Disgusted of Daugavpils unimpressed by cock-and-ball crucifixion

Take note – story published 1 year and 6 months ago

Controversy has risen its ugly head at the Mark Rothko Art Center in Daugavpils over a sculpture depicting a set of male genitalia in combination with a Christian-style cross, reports Latvian Radio.

Following condemnatory communication with the Daugavpils municipality, religious groups and members of the public, the Mark Rothko Art Center has bowed to pressure and removed three works from an exhibition. 

Estonian ceramicist Sander Raudsepp's personal exhibition "Afterlife: dying to get there" includes works in which the artist has used Christian iconography in various ways. One particular work, named 'Dicksus', helpfully annotated with the words "Your own alternative Jesus", was adorned with a prominent 3D set of male reproductive organs against a backdrop of numerous smaller cartoon-ish cocks on a cross.

A second work, "Juzi", shows Jesus of Nazareth in South Central L.A. mode, dual-wielding Uzi machine pistols, while a third work called "Sheeple" features a scrawny feline form atop a crumbling cross with a decidedly deranged expression.

Latvian Radio said the Rothko Art Center and the Daugavpils City Council received a number of letters from religious denominations, various cultural associations and residents condemning this exhibition and calling for it to be removed. As a result, the Rothko Center removed the three works by Raudsepp from the larger exhibition of his work.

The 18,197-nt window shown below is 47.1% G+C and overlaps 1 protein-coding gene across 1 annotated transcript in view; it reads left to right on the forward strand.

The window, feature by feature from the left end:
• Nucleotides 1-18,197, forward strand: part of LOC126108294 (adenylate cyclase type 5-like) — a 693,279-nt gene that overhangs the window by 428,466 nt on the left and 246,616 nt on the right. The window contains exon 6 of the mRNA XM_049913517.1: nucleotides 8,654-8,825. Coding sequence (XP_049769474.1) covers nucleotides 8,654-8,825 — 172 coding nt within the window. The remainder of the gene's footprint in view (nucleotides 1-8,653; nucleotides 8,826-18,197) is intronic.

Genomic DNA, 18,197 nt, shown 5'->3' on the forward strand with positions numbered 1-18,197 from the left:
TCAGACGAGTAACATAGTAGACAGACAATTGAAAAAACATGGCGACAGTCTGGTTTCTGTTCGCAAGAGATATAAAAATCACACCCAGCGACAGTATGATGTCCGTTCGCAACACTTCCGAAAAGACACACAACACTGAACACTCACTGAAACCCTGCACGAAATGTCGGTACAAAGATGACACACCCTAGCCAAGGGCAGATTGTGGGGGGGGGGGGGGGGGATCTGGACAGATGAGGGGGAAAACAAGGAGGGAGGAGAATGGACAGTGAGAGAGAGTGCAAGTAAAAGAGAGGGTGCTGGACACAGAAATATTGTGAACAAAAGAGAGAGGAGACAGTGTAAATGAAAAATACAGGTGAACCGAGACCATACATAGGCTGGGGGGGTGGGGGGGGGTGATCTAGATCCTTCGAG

However, all is not lost for those seeking a gallery of the grotesque and grand guignol

As the gallery below shows, other exhibits feature a seasonal gingerbread Christ on a gingerbread cross, and a group of creatures bearing a passing resemblance to priapic Blue Meanies from the Beatles' Yellow Submarine movie engaged in some sort of nude yoga, but these appear to be less distressing to the complainants.

Visitors can still enjoy a colorful painting of livestock with their heads heading in the direction of up following a neck explosion, someone blowing his brains out in delicate pen and ink,  and a pair of emerald reptiles neatly pulling someone in half down the middle.  

According to publicity materials explaining the exhibition: "In his search for “the answers”, the artist has collected his thoughts on the certainty of death. He offers a visual representation of his journey, from fearing the unknown to accepting that anything is possible. He definitely doesn’t have any firm conclusions.

"Psychedelics probably haven’t helped reach any certainty either, but they have led the artist to believe anything can be true. There is only one way to find out for sure – through death itself!"

The controversial exhibition runs until February 19, 2023. The duration of life remains less certain.

The Latvian Museums Association on November 28 condemned what it called an act of "censorship" by Daugavpils municipality and called for the return of the works of art to the exhibition, in an open letter on the association's website.

 

 

 
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